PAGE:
While building the athletes’ Olympic Village for this year’s Winter Games in Beijing, China found the remains of an ancient Jin Dynasty (1115–1234) palace.
Residents of Taizicheng village in Zhangjiakou City in northern China’s Hebei province, have always believed that the name of their village, meaning village of the crown prince, relates to the settlement’s royal roots, according to the China Daily. And research justified them.
Less than an hour from Beijing by high-speed rail, Taizicheng is one of three districts hosting the competition, along with central Beijing and the Yanqing suburb. (The majority of the ski and snowboarding events will take place in Zhangjiakou.)
Archaeologists have known about the ancient Chinese palace at Taizicheng since the 1970s, which comprised remnants from the Liao (916-1125 AD) and Jin (1115-1234 AD) dynasties. However, significant investigation work at Taizicheng began in 2017, after China won the bid to host the 2022 Winter Olympics, to guarantee that nothing of historical significance was harmed during the construction of the Olympic village there.
The archaeological team proposed that the Olympic village, which was supposed to take up three-quarters of the Taizicheng ruins according to the original design, be relocated after the scale and historical significance of the site was revealed. It was finally built east of the site and across the road from the ruins.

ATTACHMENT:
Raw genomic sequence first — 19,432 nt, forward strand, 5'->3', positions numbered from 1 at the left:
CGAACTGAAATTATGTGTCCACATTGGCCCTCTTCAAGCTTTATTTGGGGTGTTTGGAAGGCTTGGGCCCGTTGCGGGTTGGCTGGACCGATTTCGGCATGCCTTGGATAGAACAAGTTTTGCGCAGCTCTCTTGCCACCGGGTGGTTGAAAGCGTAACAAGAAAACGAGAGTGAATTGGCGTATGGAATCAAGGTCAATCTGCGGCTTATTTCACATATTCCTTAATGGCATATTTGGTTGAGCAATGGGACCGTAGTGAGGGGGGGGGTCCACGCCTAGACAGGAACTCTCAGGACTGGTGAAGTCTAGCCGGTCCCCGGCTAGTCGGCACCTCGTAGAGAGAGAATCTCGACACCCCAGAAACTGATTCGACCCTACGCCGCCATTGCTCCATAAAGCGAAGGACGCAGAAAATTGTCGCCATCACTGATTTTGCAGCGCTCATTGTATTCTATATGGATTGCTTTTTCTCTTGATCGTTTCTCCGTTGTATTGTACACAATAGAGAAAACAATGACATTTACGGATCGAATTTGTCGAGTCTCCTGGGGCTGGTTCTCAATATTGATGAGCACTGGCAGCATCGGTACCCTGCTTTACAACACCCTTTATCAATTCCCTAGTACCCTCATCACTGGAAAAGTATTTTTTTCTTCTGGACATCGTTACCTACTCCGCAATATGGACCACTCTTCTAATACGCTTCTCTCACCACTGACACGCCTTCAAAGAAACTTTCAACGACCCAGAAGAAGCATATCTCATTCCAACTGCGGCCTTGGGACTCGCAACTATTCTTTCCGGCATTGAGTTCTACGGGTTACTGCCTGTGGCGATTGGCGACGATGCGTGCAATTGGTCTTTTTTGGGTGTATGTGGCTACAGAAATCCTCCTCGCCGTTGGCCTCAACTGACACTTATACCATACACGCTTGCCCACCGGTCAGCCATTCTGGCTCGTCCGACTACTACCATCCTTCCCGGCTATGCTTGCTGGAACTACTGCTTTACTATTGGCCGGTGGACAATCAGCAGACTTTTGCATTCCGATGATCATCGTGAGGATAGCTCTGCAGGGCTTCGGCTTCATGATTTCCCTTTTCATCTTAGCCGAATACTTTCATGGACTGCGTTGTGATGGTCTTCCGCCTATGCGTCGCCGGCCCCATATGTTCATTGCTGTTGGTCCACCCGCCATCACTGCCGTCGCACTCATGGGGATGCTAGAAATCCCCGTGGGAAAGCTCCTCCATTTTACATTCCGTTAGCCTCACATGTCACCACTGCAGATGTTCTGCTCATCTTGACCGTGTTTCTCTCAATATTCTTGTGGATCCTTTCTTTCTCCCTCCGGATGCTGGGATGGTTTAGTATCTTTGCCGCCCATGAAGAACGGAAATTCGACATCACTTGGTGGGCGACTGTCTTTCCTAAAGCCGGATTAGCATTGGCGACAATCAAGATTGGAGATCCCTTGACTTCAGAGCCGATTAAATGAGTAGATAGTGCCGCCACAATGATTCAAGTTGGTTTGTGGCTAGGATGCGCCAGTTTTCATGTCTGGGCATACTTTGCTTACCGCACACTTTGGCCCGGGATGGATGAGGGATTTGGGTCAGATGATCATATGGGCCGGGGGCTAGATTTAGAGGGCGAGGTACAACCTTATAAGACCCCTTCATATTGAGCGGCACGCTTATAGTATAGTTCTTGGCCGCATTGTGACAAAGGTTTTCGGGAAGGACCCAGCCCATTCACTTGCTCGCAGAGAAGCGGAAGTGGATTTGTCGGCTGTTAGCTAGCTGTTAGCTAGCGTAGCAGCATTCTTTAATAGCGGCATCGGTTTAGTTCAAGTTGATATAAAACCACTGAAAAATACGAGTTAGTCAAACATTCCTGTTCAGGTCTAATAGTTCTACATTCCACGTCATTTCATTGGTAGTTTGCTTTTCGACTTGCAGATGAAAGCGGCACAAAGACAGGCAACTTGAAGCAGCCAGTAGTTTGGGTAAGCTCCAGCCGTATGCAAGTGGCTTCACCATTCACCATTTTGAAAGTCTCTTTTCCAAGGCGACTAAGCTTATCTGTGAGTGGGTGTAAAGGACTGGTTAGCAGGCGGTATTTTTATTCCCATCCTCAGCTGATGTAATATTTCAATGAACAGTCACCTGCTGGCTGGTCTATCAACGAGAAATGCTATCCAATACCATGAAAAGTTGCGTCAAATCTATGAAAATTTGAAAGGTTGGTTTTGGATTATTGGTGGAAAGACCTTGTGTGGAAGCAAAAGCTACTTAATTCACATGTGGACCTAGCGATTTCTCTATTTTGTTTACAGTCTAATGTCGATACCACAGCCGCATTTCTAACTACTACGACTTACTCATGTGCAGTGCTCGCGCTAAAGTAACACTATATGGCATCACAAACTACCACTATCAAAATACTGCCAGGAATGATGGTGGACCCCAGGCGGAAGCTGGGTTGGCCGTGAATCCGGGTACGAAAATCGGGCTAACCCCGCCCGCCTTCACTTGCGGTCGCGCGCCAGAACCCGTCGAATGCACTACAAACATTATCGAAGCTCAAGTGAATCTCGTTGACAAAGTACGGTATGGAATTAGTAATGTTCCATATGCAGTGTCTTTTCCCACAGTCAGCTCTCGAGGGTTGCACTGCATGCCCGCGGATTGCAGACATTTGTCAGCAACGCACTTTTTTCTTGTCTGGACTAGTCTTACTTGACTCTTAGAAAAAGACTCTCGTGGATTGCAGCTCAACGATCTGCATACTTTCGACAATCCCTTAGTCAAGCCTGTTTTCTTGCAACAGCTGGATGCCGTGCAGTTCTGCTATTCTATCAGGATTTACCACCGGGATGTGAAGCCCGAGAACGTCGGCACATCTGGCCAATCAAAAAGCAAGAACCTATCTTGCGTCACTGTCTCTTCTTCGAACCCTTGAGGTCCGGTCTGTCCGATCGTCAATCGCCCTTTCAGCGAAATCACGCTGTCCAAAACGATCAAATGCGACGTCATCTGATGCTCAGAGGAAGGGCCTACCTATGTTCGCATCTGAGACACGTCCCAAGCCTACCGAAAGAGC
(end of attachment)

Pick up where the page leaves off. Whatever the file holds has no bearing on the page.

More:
Talking to the Global Times, Zhang Wenrui, dean of Hebei Provincial Institute of Cultural Relics and Archaeology, said that the discovery of the palace came as a “big surprise” for Chinese archaeologists who were not prepared for the grand nature of the discovery.
Huang Xin, head of the site’s archaeology team and the deputy dean of the Hebei Provincial Institute of Cultural Relics and Archaeology told the Global Times that the team exploring the ruins initially believed that they were just some old and worthless buildings. However, they soon began uncovering priceless ceramics and building materials, as well as telltale architectural features.
Archaeological studies show the Taizicheng site is a rectangular area of 14.3 hectares. Buildings at the site are distributed along a central axis and show the layout of working areas in the front and living areas in the rear, which is a tradition for imperial palaces.
The extensive remains they discovered included 72 building foundations and 14 roads, apart from moats and city walls. White-glazed Ding-ware porcelain, portions of dragon head sculptures, and other ceramics were also found.
Some jade decorations on the exhibition show people’s activities, like hunting geese and deer, and taming gyrfalcon, an important totem of nomadic hunting.
The nomadic groups in northern China have a long history of taming falcons, especially gyrfalcons. Many cultural relics and murals in tombs show patterns of this animal, usually with its wings spread and sharp claws aimed toward the ground.
What makes the discovery even more significant is that this is the first Jin dynasty palace complex to ever have been unearthed.
Archaeological research shows the site, was a temporary summer residence called Taihe Palace (later renamed Qingning Palace) built by Emperor Zhangzong of the Jin Dynasty in 1202. Zhangzong was the sixth emperor in the middle and late period of Jin, and during his reign, the Mongolian Yuan Dynasty (1271-1368) started to rise.
The ancient palace opened to the public as an archaeological park in 2021, and some of the valuable artifacts found at the site are on display in an exhibition hall that opened on 31 December 2021.
Cover photo: A jade decoration with a gyrfalcon pattern among the cultural relics on display at the Taizicheng site.